In the run-up to the financial crisis, many large investors concentrated more on the value-added and opportunistic parts of their portfolios. But that has changed. As core real estate reassumes its traditional prominent place among large institutional investors, competition for properties has increased, leading to very high prices and very low cap rates in some major gateway cities. As investors search for safety and value, will the developing Asia Pacific core market soon have a place in more of their portfolios?
From the Current Issue
In late November 2011, I attended an annual REC conference for the European Union Chamber of Commerce in Korea (EUCCK) in Seoul — “How Asian Investors Will Change the Global Landscape.” The EUCCK started this conference in 2010 with the goal of helping Korean pension funds and other institutional investors who have been actively investing in European and other overseas real estate markets to better understand the investment environment.
It seems that every day there is a new article about direct foreign investment in the United States — particularly Chinese or other Asian investment. A Merchants Bank study estimates that rich Chinese — those with assets of more than 10 million yuan (US$1.6 million) — have about 3.6 trillion yuan (US$565 billion) invested overseas. Although only a small portion of this is invested in the United States, there is a swelling wave of Asian capital focused on the United States by family office and institutional investors. A major portion of this capital is focused on the West and East coasts of the United States, particularly San Francisco, Los Angeles, New York City and other international gateway cities.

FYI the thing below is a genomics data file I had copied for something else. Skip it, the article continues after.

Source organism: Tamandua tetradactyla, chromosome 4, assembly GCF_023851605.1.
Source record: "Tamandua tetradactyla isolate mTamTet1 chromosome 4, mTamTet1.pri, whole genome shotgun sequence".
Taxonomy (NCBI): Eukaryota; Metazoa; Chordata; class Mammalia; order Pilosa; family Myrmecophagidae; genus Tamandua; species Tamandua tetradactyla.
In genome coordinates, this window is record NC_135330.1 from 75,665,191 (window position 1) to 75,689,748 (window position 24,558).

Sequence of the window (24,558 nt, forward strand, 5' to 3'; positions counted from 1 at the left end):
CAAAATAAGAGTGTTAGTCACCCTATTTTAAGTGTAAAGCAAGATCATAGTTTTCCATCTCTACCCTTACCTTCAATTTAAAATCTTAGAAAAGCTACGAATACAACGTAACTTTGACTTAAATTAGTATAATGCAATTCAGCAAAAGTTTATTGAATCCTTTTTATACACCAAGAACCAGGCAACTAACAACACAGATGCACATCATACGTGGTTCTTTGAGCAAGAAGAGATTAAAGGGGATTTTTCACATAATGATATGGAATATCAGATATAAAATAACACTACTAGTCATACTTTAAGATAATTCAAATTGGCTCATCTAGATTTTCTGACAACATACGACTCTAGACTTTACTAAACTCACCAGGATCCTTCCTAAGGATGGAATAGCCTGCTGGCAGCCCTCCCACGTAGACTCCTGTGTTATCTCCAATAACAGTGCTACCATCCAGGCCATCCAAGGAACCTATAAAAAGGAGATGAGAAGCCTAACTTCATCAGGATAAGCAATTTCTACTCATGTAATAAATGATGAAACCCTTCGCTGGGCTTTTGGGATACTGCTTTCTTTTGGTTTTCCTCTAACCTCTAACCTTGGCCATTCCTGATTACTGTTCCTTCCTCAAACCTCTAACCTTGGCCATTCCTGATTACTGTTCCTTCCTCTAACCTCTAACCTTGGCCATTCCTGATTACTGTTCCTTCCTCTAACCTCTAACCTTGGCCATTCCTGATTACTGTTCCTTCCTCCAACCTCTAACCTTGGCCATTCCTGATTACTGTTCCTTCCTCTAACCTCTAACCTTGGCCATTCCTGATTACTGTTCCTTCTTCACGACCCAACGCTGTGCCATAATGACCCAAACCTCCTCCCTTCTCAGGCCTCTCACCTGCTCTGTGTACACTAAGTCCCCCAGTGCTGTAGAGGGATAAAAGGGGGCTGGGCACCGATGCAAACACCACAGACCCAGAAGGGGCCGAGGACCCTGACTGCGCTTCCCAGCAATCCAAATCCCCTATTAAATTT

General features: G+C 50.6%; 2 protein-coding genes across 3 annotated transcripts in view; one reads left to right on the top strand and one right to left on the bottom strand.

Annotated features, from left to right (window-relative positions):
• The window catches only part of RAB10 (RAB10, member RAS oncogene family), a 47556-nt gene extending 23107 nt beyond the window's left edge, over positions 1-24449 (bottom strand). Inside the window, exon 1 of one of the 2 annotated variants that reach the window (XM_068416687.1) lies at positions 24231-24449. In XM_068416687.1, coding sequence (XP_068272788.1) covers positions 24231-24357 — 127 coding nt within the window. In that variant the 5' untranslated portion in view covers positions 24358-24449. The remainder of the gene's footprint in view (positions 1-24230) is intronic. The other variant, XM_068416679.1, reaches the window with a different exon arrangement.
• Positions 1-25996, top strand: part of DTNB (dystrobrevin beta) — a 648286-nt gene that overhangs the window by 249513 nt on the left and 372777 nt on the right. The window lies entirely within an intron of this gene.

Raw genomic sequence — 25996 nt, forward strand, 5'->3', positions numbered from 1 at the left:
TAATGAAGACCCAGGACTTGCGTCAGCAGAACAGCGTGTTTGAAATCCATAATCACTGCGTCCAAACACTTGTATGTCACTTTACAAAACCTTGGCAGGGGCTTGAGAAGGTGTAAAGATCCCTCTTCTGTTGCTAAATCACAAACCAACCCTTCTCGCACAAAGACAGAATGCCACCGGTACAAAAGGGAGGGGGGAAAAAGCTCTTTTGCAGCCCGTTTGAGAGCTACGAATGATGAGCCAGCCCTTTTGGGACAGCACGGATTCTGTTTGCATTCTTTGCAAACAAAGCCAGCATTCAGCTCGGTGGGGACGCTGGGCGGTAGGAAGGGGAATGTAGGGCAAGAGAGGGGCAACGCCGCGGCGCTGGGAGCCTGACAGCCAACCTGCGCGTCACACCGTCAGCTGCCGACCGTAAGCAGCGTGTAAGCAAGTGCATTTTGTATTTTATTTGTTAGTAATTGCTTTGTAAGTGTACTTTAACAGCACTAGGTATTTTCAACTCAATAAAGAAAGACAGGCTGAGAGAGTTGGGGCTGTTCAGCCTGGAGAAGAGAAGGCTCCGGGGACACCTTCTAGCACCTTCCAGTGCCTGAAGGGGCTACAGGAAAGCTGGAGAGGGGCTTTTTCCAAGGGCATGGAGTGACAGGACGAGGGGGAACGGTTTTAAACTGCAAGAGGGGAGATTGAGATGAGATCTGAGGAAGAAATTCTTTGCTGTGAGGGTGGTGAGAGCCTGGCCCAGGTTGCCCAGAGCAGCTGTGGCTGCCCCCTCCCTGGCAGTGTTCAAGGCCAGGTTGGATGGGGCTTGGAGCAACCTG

Vietnam has often been a conundrum for institutional real estate investors: the short-term macro indicators (currency, interest rate, inflation) are too volatile, markets are underdeveloped and relatively illiquid, and qualified operators on the ground are few and far between. Countering these challenges, promises of opportunity beckon. Few would argue Vietnam’s mid- to long-term prospects are anything less than bright: a continued strong growth rate benefits from factors such as a hungry, aspiring workforce; a young population; relatively low-cost workforce; rich natural resources; a rapidly growing, and urbanizing, middle class; and a history of resilience among the population.
Graeme Newell is professor of real estate investment at the University of Western Sydney in Australia. He also is currently executive director of the International Real Estate Society. Newell has strong links to the real estate industry, both in Australia and overseas. He recently prepared a second major report for the Asia Pacific Real Estate Association (APREA), The Benefits of n Allocation to Asian Real Estate for Institutional Investors, and presented the findings in October 2011 at VIP – Asia Investor Roundtable, a conference jointly sponsored by Institutional Real Estate, Inc. and APREA. Newell spoke recently with Dr. Jennifer Molloy, editor of The Letter – Asia Pacific, to discuss the findings.
Singapore-listed Perennial China Retail Trust has agreed to acquire a 50 percent stake in a shopping mall in Chengdu, China, for S$455 million (US$357.7 million) from Shanghai Summit Group (Summit Group), which will continue to hold the remaining 50 percent interest in Chengdu Longemont Mall.